The co-monomer in the synthesis, phosgene, is the subject of Chapter 2. Because of the highly toxic nature of phosgene, and because large volumes are required for the production of polycarbonate plastic on an industrial scale, diphenyl carbonate can be used as a co-monomer, as shown in Figure 10.3.


Fig. 10.3: Production of polycarbonate from bisphenol A and diphenyl carbonate.

The by-product of polycarbonate production when diphenyl carbonate is used as the co-monomer is phenol. Interestingly, in one method, phenol is made into diphenyl carbonate by the addition of phosgene. This means that while phosgene can be eliminated from the final production of polycarbonate, it may still be a reactant in an earlier reaction.

10.3.2 Epoxy resin production

Epoxy resins account for almost all of the remaining use of bisphenol A, comprising roughly 20% of total annual demand (ICIS, 2014; IHS, 2014). While several different kinds of epoxy resins exist, bisphenol A and epichlorohydrin are used to produce almost all of the epoxy resin that is commercially used. The simplified reaction chemistry is shown in Figure 10.4.


Fig. 10.4: Epoxy resin formation from bisphenol A and epichlorohydrin.

While the product is drawn as if it were simply one repeat unit in a polymer, the ratio of starting materials that make epoxy resins can be varied to adjust the final molecular weight, or molecular weight distribution, of the end product. Often, when a higher epichlorohydrin:bisphenol A ratio is used, the products are low molecular weight materials, sometimes called pre-polymers. As the ratio shifts to greater amounts of bisphenol A, the molecular weight or weight distribution of the product increases. These are considered to be linear polyether polymers.

Epoxy resins find numerous uses in a variety of consumer end products. Coatings, electric laminates, paving, and flooring are all examples. Perhaps the best known consumer end-use is that some adhesives are used for epoxy resins and glues.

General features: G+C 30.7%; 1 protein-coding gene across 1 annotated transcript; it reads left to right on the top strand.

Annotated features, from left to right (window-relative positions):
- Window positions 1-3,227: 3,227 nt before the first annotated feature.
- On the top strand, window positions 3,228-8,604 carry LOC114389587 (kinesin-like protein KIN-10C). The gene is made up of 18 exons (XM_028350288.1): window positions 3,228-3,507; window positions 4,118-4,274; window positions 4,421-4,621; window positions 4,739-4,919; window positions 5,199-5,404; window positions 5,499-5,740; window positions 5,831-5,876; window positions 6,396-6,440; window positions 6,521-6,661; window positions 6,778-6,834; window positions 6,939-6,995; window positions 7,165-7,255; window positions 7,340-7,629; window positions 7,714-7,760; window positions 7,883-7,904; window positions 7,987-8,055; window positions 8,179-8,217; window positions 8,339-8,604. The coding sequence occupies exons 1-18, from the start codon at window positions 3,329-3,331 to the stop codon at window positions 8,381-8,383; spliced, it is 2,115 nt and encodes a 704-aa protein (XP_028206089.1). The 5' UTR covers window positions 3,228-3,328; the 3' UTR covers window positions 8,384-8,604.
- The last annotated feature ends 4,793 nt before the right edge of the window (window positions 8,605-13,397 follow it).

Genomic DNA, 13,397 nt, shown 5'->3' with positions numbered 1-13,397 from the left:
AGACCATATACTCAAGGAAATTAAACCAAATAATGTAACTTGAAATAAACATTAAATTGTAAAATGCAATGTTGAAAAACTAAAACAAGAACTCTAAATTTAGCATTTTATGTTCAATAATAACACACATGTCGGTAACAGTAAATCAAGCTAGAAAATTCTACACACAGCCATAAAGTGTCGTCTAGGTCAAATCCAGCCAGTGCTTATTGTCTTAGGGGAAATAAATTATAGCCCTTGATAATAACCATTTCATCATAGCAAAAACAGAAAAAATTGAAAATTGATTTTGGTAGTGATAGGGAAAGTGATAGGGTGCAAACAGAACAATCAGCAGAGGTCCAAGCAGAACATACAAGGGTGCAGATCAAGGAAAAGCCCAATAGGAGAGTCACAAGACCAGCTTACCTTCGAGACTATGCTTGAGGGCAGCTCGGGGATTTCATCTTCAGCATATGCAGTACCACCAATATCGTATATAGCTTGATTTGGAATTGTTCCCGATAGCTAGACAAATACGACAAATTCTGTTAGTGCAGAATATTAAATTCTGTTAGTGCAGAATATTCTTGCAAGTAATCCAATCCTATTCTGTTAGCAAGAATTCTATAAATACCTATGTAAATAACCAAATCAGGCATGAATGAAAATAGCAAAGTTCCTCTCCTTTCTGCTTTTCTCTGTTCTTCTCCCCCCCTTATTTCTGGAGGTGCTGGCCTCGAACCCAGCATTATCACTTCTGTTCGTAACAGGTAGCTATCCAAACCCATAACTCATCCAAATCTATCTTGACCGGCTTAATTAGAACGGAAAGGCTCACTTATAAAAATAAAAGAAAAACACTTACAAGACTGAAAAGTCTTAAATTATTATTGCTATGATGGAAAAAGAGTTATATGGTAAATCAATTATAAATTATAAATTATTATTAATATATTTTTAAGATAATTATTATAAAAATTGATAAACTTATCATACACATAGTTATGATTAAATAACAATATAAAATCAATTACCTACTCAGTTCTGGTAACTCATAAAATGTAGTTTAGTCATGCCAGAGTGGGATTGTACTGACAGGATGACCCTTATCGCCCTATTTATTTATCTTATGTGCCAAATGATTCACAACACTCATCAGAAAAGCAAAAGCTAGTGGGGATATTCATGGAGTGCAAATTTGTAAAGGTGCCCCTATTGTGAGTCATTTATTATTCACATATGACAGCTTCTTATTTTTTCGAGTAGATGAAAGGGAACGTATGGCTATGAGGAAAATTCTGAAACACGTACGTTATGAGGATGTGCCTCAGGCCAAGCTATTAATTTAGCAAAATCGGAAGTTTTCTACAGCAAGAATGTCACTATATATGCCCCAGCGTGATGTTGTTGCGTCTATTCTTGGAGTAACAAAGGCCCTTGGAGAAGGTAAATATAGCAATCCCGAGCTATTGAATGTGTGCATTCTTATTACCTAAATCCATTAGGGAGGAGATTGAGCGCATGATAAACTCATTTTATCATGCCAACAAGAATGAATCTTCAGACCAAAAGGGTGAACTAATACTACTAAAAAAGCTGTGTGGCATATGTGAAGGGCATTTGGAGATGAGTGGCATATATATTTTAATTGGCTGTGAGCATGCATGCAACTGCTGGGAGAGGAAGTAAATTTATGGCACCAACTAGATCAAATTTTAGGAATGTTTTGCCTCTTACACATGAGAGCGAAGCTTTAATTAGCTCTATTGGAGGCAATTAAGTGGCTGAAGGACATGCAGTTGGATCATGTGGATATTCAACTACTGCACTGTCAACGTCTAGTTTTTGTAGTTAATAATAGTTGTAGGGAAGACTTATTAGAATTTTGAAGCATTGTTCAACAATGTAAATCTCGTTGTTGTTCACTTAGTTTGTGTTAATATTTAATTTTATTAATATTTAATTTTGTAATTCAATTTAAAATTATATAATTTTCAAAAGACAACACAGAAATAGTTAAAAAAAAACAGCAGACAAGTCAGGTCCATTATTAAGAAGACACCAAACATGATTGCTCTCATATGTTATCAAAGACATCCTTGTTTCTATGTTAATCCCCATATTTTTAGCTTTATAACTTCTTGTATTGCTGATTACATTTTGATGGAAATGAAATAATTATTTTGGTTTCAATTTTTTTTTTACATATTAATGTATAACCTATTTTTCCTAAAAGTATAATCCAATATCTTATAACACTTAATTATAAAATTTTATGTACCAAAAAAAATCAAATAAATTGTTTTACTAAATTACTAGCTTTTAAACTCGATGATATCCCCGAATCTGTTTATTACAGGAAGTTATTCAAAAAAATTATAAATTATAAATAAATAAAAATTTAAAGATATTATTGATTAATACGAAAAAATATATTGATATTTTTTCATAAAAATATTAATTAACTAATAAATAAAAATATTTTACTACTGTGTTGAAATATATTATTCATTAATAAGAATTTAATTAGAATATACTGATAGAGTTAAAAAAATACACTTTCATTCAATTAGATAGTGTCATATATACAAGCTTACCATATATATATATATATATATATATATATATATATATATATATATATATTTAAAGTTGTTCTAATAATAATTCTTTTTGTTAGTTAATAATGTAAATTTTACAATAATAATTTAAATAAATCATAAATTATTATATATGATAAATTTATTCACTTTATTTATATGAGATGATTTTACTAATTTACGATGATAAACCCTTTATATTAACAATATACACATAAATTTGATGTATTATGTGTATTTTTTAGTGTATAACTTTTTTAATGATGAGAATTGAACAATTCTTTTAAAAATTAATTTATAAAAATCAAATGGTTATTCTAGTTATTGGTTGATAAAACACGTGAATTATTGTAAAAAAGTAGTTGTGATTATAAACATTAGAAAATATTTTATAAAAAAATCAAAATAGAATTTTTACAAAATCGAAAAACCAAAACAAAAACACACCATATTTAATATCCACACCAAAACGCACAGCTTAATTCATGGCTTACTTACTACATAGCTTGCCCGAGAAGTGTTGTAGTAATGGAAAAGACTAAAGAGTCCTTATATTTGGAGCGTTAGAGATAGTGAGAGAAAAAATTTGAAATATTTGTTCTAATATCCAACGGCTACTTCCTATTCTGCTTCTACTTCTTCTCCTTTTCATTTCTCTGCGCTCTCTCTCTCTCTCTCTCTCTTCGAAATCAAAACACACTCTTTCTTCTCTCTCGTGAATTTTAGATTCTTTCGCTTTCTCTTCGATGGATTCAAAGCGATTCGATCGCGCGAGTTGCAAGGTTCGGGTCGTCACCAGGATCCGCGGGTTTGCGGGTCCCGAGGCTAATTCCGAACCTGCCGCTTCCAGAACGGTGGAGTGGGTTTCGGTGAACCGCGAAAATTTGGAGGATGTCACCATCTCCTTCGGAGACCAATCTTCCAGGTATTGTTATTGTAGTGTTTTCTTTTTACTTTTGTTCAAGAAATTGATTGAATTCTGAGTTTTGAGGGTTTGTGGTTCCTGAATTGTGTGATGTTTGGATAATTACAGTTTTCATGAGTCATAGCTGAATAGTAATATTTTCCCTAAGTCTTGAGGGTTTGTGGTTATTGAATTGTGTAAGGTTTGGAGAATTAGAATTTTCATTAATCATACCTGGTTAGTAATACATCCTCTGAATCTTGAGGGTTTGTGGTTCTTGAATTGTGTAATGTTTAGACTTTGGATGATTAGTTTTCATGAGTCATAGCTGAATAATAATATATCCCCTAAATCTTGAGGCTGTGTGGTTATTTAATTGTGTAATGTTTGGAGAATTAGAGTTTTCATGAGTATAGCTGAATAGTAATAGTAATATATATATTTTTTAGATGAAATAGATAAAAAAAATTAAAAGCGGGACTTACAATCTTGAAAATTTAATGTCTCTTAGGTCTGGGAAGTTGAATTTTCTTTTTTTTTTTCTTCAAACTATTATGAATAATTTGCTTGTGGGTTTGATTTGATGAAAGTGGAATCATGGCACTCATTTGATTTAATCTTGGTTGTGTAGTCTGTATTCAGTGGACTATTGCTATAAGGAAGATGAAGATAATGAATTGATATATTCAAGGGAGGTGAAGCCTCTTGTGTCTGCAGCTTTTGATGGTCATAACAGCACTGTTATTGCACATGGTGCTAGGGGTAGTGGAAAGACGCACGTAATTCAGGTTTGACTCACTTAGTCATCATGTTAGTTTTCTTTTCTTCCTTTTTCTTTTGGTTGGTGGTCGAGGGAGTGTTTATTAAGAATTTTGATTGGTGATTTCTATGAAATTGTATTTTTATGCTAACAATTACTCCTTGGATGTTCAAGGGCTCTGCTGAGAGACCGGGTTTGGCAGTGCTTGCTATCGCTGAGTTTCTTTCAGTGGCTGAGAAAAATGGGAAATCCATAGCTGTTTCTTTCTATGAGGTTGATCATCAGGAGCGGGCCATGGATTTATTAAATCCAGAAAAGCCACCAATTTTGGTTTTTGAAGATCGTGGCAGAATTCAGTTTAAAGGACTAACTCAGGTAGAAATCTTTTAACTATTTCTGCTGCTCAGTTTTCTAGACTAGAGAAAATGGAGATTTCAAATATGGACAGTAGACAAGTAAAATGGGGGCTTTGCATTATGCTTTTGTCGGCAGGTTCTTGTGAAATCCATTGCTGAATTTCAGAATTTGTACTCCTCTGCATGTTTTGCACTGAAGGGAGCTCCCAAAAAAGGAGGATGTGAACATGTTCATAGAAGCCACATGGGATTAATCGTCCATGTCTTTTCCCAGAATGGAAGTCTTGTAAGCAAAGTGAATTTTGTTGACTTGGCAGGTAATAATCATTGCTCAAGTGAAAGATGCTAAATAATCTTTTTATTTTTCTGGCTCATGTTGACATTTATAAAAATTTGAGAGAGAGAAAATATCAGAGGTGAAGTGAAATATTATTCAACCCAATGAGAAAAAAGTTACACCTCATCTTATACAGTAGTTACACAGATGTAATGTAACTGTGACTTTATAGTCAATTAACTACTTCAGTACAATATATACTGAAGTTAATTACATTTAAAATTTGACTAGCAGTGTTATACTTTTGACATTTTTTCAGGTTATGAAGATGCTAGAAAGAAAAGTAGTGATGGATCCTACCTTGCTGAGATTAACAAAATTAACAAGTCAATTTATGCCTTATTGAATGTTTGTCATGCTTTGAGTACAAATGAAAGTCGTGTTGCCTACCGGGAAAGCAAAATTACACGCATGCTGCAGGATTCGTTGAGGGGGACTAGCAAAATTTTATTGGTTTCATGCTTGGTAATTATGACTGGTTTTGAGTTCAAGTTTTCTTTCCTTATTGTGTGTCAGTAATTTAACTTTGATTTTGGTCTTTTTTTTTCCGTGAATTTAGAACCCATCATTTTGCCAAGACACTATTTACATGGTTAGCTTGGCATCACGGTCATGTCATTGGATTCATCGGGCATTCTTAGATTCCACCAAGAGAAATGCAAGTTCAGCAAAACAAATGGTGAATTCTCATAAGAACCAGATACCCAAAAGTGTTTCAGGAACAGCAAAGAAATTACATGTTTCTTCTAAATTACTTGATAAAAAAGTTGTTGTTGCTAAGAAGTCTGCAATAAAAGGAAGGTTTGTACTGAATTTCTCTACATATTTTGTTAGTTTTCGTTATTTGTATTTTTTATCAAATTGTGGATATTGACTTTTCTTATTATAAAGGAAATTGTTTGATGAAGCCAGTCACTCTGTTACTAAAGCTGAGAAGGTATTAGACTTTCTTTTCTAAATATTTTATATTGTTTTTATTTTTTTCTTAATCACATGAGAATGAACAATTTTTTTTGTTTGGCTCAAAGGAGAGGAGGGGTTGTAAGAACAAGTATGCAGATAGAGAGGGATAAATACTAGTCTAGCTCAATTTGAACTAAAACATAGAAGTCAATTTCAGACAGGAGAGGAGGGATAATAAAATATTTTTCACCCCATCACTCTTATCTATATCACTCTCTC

10.4 The controversy

Bisphenol A continues to be a controversial material in terms of its use in food packaging plastics, because of its apparent role as an estrogen mimic, and because it is sometimes difficult to determine how much of a food contact material can enter into the food with which it comes into contact (for example, how much plastic wrap enters into food that is microwaved when still in the wrapper?). Calls have already been made to ban all use of bisphenol A, but the industry is mature and developed enough that this does not seem likely to occur.

Some products now produced without bisphenol A advertise this fact subtly, as shown in Figure 10.5. The figure shows a polycarbonate bottle, inverted, showing the resin identification code (RIC) of 7, and under the RIC recycle triangle the lettering “BPA FREE,” both molded into the plastic.


Fig. 10.5: BPA free beverage bottle.

10.5 Recycling and reuse

Any recycling with respect to bisphenol A is for the end product plastics into which it has been added or made, and not for the material itself. Thus, this form of reuse becomes part of the larger recycling programs instituted throughout different countries (BPA, 2014; Polycarbonate Recycling, 2014).


Anhui Shanfu New Material Technology Co., Ltd. Website. (Accessed 18 May 2014, as:

Bayer Material Science. Website (Accessed 18 May 2014, as:

Dalian CR Science Development Co., Ltd. Website. (Accessed 18 May 2014, as:

Dow Chemical. Website. (Accessed 18 May 2014, as:

Go Yen Chemical Industries Co., Ltd. Website. (Accessed 18 May 2014, as:

Hexion Specialty Chemicals. Website. (Accessed 18 May 2014, as:

ICIS. Website. (Accessed 10 January 2014, as:

IHS. Website. (Accessed 9 January 2014, as:

Jingjiang Concord Plastics Technology Co., Ltd. Website. (Accessed 18 May 2014, as:

Oxford Lab Chem, India. Website. (Accessed 18 May 2014, as:

The Polycarbonate/Bisphenol A (BPA) Global Group. Website. (Accessed 9 January 2014, as: ).

Polycarbonate Recycling. Website. (Accessed 9 January 2014, as:

SABIC Website. (Accessed 18 May 2014, as:

Shanghai Jorle Fine Chem. Co., Ltd. Website. (Accessed 18 May 2014, as:

Sunoco. Website. (Accessed 18 May 2014, as:

Toronto Research Chemicals, Inc. Website. (Accessed 18 May 2014, as: